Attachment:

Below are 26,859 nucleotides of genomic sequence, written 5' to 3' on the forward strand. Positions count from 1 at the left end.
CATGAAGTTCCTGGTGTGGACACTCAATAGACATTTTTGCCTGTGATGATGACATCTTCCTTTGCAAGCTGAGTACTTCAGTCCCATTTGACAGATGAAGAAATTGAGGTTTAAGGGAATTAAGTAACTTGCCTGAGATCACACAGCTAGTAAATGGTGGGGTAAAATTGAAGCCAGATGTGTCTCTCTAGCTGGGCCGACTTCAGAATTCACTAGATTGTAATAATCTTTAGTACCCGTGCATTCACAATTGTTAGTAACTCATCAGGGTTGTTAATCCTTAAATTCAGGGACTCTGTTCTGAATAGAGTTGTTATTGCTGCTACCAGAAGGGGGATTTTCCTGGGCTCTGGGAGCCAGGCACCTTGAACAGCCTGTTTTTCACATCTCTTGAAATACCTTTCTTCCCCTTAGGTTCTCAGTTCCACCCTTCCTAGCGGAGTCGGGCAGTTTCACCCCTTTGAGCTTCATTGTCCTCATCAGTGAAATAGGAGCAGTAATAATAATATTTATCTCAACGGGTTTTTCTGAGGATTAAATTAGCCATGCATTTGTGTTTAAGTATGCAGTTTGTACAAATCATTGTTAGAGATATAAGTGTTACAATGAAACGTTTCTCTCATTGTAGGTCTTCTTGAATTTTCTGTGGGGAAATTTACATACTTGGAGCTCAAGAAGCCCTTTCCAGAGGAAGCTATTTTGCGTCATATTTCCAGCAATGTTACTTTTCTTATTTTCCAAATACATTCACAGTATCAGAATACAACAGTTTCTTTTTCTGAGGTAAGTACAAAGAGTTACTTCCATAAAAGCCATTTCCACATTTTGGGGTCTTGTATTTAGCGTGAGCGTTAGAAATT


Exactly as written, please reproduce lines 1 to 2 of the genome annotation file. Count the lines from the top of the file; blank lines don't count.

Below are 26,859 nucleotides of genomic sequence, written 5' to 3' on the forward strand. Positions count from 1 at the left end.
CATGAAGTTCCTGGTGTGGACACTCAATAGACATTTTTGCCTGTGATGATGACATCTTCCTTTGCAAGCTGAGTACTTCAGTCCCATTTGACAGATGAAGAAATTGAGGTTTAAGGGAATTAAGTAACTTGCCTGAGATCACACAGCTAGTAAATGGTGGGGTAAAATTGAAGCCAGATGTGTCTCTCTAGCTGGGCCGACTTCAGAATTCACTAGATTGTAATAATCTTTAGTACCCGTGCATTCACAATTGTTAGTAACTCATCAGGGTTGTTAATCCTTAAATTCAGGGACTCTGTTCTGAATAGAGTTGTTATTGCTGCTACCAGAAGGGGGATTTTCCTGGGCTCTGGGAGCCAGGCACCTTGAACAGCCTGTTTTTCACATCTCTTGAAATACCTTTCTTCCCCTTAGGTTCTCAGTTCCACCCTTCCTAGCGGAGTCGGGCAGTTTCACCCCTTTGAGCTTCATTGTCCTCATCAGTGAAATAGGAGCAGTAATAATAATATTTATCTCAACGGGTTTTTCTGAGGATTAAATTAGCCATGCATTTGTGTTTAAGTATGCAGTTTGTACAAATCATTGTTAGAGATATAAGTGTTACAATGAAACGTTTCTCTCATTGTAGGTCTTCTTGAATTTTCTGTGGGGAAATTTACATACTTGGAGCTCAAGAAGCCCTTTCCAGAGGAAGCTATTTTGCGTCATATTTCCAGCAATGTTACTTTTCTTATTTTCCAAATACATTCACAGTATCAGAATACAACAGTTTCTTTTTCTGAGGTAAGTACAAAGAGTTACTTCCATAAAAGCCATTTCCACATTTTGGGGTCTTGTATTTAGCGTGAGCGTTAGAAATT